Spain has joined another seven European Union countries that have decided to place restrictions on flights arriving from South Africa and Botswana due to the detection of a new variant of the coronavirus in those territories.
The move was announced on Friday by the health minister, Carolina Darias, who was speaking to state television network TVE. “We will take an agreement to restrict flights from South Africa and Botswana to the next Cabinet meeting, and also for other countries, but in principle it will be for these two,” she said. “We are also going to require not just vaccination [against Covid-19] for [passengers from] these countries, but also an antigen or PCR test.”
The next Cabinet meeting is scheduled for Tuesday, November 30, meaning that the measure could be approved that day.
Spain does not have any direct commercial flights between South Africa or Botswana, but passengers can travel to the country from these countries via connecting flights, cargo planes or private planes.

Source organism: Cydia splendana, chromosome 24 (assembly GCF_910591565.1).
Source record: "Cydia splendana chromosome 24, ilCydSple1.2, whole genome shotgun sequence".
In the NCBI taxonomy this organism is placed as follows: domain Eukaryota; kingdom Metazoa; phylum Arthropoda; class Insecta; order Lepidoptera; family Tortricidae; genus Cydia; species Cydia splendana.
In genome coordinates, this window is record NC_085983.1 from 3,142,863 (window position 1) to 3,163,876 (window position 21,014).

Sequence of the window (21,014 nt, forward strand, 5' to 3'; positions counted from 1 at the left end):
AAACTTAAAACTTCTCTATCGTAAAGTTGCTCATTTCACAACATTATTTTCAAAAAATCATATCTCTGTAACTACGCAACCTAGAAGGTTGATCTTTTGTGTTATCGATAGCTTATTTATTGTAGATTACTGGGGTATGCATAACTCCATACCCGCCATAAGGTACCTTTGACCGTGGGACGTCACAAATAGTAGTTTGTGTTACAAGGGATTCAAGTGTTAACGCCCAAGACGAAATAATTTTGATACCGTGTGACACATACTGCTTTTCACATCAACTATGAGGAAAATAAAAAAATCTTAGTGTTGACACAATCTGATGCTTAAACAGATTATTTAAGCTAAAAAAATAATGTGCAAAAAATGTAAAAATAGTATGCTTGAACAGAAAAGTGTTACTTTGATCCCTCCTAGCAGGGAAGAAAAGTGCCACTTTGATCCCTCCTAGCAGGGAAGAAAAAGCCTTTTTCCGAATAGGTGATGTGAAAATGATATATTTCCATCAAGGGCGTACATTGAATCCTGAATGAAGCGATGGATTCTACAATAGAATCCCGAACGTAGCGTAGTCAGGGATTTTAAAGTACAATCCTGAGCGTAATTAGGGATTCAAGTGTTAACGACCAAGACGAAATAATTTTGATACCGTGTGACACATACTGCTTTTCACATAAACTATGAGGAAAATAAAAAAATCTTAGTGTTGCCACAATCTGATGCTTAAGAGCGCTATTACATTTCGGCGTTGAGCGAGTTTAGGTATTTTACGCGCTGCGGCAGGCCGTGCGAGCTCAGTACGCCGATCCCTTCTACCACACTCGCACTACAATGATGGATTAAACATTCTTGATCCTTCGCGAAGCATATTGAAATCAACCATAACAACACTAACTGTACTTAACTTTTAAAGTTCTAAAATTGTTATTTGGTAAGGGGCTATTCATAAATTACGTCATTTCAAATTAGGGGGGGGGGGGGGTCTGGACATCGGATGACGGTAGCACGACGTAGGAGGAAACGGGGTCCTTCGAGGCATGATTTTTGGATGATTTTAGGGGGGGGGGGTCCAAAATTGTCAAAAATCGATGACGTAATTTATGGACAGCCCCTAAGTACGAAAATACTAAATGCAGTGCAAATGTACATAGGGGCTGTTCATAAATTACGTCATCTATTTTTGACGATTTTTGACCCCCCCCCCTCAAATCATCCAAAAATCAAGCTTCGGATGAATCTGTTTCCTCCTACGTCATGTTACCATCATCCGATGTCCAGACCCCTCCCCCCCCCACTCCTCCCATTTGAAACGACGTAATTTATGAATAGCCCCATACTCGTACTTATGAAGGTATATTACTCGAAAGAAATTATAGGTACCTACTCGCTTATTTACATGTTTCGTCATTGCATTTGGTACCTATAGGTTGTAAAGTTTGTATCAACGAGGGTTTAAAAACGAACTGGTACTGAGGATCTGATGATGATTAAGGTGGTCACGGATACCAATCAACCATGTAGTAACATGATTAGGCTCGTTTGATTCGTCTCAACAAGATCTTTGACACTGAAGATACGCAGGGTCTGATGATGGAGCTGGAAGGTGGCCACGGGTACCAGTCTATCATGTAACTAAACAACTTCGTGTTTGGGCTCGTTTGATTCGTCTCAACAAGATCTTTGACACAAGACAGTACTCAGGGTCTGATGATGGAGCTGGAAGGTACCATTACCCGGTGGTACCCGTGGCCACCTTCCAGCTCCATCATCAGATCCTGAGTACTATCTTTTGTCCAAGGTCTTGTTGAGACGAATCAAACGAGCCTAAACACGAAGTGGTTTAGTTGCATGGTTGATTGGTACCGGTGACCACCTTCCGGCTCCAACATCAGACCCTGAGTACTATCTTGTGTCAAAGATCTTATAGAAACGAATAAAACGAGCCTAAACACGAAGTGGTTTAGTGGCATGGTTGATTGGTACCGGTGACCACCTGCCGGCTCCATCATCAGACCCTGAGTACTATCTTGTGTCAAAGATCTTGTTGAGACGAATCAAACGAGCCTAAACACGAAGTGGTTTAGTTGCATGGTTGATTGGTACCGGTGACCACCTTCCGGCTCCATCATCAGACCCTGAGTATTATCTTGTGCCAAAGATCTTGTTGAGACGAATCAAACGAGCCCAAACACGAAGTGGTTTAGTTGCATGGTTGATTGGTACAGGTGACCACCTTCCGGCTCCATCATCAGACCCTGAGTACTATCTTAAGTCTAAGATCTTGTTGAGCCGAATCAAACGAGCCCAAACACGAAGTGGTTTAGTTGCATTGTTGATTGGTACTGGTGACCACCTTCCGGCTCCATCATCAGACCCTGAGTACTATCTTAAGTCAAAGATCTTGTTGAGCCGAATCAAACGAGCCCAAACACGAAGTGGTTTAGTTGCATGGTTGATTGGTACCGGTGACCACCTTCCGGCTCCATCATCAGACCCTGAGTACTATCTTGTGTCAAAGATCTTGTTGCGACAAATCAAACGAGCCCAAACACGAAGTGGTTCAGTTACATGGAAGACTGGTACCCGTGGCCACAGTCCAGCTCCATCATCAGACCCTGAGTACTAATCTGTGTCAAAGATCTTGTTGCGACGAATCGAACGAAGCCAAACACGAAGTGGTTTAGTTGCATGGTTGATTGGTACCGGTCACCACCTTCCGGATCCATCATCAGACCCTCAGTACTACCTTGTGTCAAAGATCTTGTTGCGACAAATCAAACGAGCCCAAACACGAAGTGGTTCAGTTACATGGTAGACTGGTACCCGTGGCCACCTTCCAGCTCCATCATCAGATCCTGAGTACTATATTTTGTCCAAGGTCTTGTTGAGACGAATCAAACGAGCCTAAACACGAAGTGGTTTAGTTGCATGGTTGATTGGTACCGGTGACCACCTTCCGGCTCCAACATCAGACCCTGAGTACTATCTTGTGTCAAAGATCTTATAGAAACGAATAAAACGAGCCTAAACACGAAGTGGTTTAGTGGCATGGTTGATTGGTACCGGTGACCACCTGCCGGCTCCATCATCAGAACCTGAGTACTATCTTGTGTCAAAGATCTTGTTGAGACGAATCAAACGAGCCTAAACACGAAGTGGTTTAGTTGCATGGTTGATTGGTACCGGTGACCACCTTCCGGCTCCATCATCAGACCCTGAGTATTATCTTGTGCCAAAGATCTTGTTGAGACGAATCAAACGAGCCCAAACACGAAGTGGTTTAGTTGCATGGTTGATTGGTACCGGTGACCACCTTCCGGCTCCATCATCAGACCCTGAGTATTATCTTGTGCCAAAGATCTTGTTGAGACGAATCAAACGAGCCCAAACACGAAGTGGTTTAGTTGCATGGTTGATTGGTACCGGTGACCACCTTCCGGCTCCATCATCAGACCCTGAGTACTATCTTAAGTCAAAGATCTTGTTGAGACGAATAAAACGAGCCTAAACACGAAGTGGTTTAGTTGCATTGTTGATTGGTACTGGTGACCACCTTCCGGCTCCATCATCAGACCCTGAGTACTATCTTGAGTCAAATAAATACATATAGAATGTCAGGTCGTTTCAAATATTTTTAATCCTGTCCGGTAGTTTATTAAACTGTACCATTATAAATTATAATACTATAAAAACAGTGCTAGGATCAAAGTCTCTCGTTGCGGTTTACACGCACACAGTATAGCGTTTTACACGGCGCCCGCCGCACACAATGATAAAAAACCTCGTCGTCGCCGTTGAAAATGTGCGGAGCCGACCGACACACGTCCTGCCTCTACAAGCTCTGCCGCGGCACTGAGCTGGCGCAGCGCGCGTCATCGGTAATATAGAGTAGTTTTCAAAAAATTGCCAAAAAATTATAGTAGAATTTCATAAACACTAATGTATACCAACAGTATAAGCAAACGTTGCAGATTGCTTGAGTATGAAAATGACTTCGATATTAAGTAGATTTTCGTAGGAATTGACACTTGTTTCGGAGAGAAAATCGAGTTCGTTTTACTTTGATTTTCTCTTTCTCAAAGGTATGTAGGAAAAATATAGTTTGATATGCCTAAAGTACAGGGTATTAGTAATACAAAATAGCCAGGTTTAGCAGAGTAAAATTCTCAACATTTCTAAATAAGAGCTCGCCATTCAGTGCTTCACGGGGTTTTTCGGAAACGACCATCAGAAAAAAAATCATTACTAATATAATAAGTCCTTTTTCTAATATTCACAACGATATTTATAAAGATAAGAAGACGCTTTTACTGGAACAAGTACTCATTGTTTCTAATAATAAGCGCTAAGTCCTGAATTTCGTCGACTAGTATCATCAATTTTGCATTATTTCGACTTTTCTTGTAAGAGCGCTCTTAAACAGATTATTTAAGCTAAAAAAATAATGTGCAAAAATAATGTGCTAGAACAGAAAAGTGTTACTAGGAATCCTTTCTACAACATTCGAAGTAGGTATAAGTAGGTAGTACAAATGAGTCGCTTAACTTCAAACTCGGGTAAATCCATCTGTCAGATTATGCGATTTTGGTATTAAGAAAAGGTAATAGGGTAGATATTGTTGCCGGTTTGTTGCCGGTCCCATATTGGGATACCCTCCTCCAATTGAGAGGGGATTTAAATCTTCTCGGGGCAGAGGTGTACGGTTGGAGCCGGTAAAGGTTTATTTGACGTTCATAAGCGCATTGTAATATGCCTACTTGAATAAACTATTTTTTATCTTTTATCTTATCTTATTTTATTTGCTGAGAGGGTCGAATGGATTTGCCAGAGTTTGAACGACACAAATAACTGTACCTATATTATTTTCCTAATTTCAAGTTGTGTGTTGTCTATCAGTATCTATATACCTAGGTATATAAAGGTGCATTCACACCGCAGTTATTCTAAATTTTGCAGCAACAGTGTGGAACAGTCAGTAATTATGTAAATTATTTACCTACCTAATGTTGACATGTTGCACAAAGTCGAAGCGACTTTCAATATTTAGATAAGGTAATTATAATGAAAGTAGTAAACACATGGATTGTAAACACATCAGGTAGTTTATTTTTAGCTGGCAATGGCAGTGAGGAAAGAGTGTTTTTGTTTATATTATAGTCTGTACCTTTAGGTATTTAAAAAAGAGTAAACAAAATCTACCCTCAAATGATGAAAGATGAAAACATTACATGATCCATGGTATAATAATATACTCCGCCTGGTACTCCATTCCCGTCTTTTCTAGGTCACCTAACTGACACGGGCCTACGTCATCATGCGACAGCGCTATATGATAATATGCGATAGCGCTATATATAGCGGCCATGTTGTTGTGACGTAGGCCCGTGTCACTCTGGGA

The new variant is known as B.1.1.529, and was discovered in South Africa. It has also been detected in Botswana, Hong Kong and Israel. It has 30 or so mutations and is highly contagious.
As well as Spain, Germany, Italy, France, Czech Republic, the Netherlands, Austria and Croatia are also placing restrictions on flights from the south of Africa. Outside of the EU, the other countries to introduce the measures – affecting South Africa, Namibia, Lesotho, Eswatini, Zimbabwe and Botswana – are the United Kingdom, Israel and Singapore.
The World Health Organization is meeting today in order to analyze the new variant. One case of the strain was detected today in Belgium, in a non-vaccinated person who had arrived from abroad. In Spain, no cases have been found so far.